On 21 September 1979, after meeting in London, aviation officials of France and the United Kingdom agreed to end the unprofitable Concorde production program. Unsold Concordes were allocated to the flag carriers of the two countries--Air France and British Airways. Only sixteen of the supersonic jet transports had been built. Because of its high fuel costs and limited payload, the Concorde had been purchased only by the state airlines of France and Britain.

In 1998 NASA teamed with American and Russian aerospace industries for an extended period in a joint international research program featuring the Russian-built Tu-144LL supersonic aircraft. The object of the program was to develop technologies for a proposed future second-generation supersonic airliner to be developed in the 21st Century. The aircraft's initial flight phase began in June 1996 and concluded in February 1998 after 19 research flights. A shorter follow-on program involving seven flights began in September 1998 and concluded in April 1999. All flights were conducted in Russia from Tupolev's facility at the Zhukovsky Air Development Center near Moscow. The centerpiece of the research program was the Tu 144LL, a first-generation Russian supersonic jetliner that was modified by its developer/builder, Tupolev ANTK (aviatsionnyy nauchno-tekhnicheskiy kompleks-roughly, aviation technical complex), into a flying laboratory for supersonic research. Using the Tu-144LL to conduct flight research experiments, researchers compared full-scale supersonic aircraft flight data with results from models in wind tunnels, computer-aided techniques, and other flight tests. The experiments provided unique aerodynamic, structures, acoustics, and operating environment data on supersonic passenger aircraft. The program concluded after four more data-collection flights in the spring of 1999.

Concorde's fastest Atlantic crossing occurred on February 7, 1996, when it completed the New York to London flight in 2 hours and 53 minutes. Because of the 5 hour difference in time between the east coast of the US and western Europe (4 hours during daylight savings time), when travelling westwards, the Concorde actually arrives before it has departed - local time at least.

An Air France Concorde crashed in a ball of flames soon after take-off from Charles de Gaulle airport, north of Paris, killing all 109 people aboard and four people at a hotel in an outer suburb of Paris on July 25, 2000. A French public prosecutor said in December 2004 there was "a direct causal link" between the Concorde hitting a titanium alloy strip that had fallen off a Continental Airlines DC-10 a few minutes earlier and the bursting of one of the jet's tyres, fragments of which punctured the Concorde's fuel tanks. The crash led Britain and France to withdraw the remaining planes from service until investigations into the cause of the crash were complete. They returned to service at the beginning of November 2001. British Airways and Air France resumed daily Concorde flights into and out of New York's John F. Kennedy International Airport.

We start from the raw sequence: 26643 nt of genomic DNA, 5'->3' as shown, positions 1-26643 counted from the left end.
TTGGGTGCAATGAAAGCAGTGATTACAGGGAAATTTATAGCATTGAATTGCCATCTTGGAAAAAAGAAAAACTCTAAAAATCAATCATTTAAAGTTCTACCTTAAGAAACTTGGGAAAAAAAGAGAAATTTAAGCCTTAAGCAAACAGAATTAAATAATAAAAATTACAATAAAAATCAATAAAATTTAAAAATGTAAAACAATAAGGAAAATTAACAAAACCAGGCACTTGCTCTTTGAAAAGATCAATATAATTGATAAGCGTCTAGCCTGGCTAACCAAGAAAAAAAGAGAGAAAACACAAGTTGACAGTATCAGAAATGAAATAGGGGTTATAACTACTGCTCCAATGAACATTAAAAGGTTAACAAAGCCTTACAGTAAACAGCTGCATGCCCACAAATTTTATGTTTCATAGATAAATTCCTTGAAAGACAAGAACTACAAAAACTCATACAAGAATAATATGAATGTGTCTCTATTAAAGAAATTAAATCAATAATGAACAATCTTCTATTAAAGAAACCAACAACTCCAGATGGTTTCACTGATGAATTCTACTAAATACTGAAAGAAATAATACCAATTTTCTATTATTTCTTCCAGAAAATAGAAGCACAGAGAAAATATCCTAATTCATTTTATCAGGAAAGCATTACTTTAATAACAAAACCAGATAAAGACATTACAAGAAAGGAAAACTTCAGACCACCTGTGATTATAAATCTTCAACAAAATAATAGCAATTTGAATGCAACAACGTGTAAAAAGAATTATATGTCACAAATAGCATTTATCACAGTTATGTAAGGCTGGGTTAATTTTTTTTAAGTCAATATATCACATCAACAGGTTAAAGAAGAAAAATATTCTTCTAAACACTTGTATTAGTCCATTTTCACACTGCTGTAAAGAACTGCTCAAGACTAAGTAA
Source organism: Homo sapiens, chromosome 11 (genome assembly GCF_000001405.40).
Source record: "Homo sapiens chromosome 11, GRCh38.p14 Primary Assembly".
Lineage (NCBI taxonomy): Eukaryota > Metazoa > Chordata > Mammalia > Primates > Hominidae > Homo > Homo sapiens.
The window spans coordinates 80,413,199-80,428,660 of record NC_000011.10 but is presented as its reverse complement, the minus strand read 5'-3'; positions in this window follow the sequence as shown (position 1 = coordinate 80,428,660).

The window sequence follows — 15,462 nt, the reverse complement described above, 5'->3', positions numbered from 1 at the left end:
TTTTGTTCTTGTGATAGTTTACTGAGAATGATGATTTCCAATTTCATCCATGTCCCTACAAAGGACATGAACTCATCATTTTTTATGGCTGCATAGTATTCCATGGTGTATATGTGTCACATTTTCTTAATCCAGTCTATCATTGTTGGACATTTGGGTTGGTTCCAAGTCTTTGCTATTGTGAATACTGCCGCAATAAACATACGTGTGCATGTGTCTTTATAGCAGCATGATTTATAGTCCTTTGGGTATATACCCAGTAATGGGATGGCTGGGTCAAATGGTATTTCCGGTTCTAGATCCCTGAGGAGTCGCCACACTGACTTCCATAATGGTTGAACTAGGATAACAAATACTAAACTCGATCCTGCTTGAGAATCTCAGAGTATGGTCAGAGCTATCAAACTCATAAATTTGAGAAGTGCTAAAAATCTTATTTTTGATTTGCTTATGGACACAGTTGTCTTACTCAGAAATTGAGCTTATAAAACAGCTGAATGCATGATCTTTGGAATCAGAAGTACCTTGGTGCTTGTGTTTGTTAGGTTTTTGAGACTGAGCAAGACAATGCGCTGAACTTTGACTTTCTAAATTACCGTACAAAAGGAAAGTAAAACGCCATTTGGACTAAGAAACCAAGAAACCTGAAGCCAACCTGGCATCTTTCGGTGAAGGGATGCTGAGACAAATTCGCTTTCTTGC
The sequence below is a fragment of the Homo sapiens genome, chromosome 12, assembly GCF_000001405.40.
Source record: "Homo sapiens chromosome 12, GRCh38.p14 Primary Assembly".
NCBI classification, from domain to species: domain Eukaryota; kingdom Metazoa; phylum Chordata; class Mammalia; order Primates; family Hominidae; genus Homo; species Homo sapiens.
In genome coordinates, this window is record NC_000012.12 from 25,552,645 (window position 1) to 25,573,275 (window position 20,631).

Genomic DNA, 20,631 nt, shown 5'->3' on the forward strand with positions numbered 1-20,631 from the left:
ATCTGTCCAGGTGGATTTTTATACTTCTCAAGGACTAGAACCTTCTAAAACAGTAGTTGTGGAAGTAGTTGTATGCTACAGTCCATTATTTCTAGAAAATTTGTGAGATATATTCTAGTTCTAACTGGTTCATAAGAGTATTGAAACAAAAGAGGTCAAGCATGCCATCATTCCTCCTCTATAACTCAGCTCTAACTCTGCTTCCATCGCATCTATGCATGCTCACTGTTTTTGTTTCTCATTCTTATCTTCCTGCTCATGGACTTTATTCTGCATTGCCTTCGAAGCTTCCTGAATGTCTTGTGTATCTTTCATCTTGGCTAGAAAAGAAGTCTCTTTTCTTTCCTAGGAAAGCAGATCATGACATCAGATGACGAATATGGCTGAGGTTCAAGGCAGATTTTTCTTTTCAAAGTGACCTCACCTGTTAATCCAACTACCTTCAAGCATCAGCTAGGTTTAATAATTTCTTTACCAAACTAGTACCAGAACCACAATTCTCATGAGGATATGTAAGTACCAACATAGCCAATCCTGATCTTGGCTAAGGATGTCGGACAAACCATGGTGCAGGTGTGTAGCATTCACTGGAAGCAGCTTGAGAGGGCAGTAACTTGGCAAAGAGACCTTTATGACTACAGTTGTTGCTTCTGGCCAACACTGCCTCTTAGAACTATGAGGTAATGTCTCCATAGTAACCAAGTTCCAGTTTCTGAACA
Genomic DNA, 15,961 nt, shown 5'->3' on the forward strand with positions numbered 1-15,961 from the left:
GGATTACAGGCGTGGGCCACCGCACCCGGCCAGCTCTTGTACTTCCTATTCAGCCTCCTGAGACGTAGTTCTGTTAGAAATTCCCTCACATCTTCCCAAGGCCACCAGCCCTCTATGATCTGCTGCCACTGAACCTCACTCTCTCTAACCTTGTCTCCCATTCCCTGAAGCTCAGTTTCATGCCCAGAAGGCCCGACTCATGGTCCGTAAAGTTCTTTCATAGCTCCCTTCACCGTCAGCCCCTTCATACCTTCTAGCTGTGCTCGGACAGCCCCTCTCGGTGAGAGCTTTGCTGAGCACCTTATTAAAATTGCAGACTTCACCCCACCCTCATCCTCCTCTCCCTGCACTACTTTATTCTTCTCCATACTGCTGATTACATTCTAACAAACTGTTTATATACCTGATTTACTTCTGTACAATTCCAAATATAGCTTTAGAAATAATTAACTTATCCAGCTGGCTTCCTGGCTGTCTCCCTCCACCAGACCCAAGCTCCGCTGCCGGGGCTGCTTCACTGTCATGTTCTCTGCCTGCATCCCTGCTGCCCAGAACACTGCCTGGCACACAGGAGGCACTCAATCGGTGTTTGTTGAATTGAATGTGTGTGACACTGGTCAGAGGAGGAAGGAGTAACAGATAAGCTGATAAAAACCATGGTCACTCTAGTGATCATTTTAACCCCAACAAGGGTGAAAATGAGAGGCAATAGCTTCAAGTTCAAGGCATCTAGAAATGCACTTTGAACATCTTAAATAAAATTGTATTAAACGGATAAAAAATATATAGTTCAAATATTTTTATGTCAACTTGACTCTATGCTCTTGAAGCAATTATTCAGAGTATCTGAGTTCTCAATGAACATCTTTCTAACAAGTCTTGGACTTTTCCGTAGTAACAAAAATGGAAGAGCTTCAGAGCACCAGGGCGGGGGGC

As of 2003 British Airways had 7 Concordes and Air France had 5. At that time British Airways had 5 operational Concordes based out of London's Heathrow Airport, while Air France was flying 4 aircraft out of Paris Charles De Gaulle. Of the other two production aircraft which were owned by Air France, one was withdrawn from service and used for spare parts from 1982 onward, and the other crashed in 2000. The remaining 3 aircraft were not modified after the accident and will now not return to flight status with the imminent retirement of Concorde.

But with the new century it was no longer economically viable, even at $8,000 a ticket. Fuel costs had increased, and the Concorde used at least twice as much fuel per hour as the Boeing 747. The maintenance costs were restrictive as well. It used 1950s and 1960s technology, and was expensive to maintain these parts. With the aircraft approaching 30 years of age a large investment program would have been required to update many of the systems on the aircraft. The airlines decided to write off the current levels of investment in the aircraft, of around 100M, rather than risk having to write off sums that could top 200M in the coming years, if the premium travel market did not improve. The premium first class market had declined post September 11th 2001, and there was little hope of the airlines being able to fund this investment and keep the aircraft in profit.

Airbus decided that it would not support Concorde operations, by any airline, beyond October 2003. Air France finished their Concorde in May 2003. And on 26 November 2003 Concorde took off for the last time, ever, flying from Heathrow via the Bay of Biscay into Filton, Bristol, her birthplace. A total of 2.5 million passengers had flown since 1976.

The Concorde aircraft enjoyed a waiver from noise standards for more than 20 years even though it did not meet Stage 2 noise standards. Ending Concorde flights to and from the United States had positive environmental benefits. According to a preliminary 1999 analysis from the FAA, this reduced the noise footprint around New York's John F. Kennedy International Airport by at least 20 percent.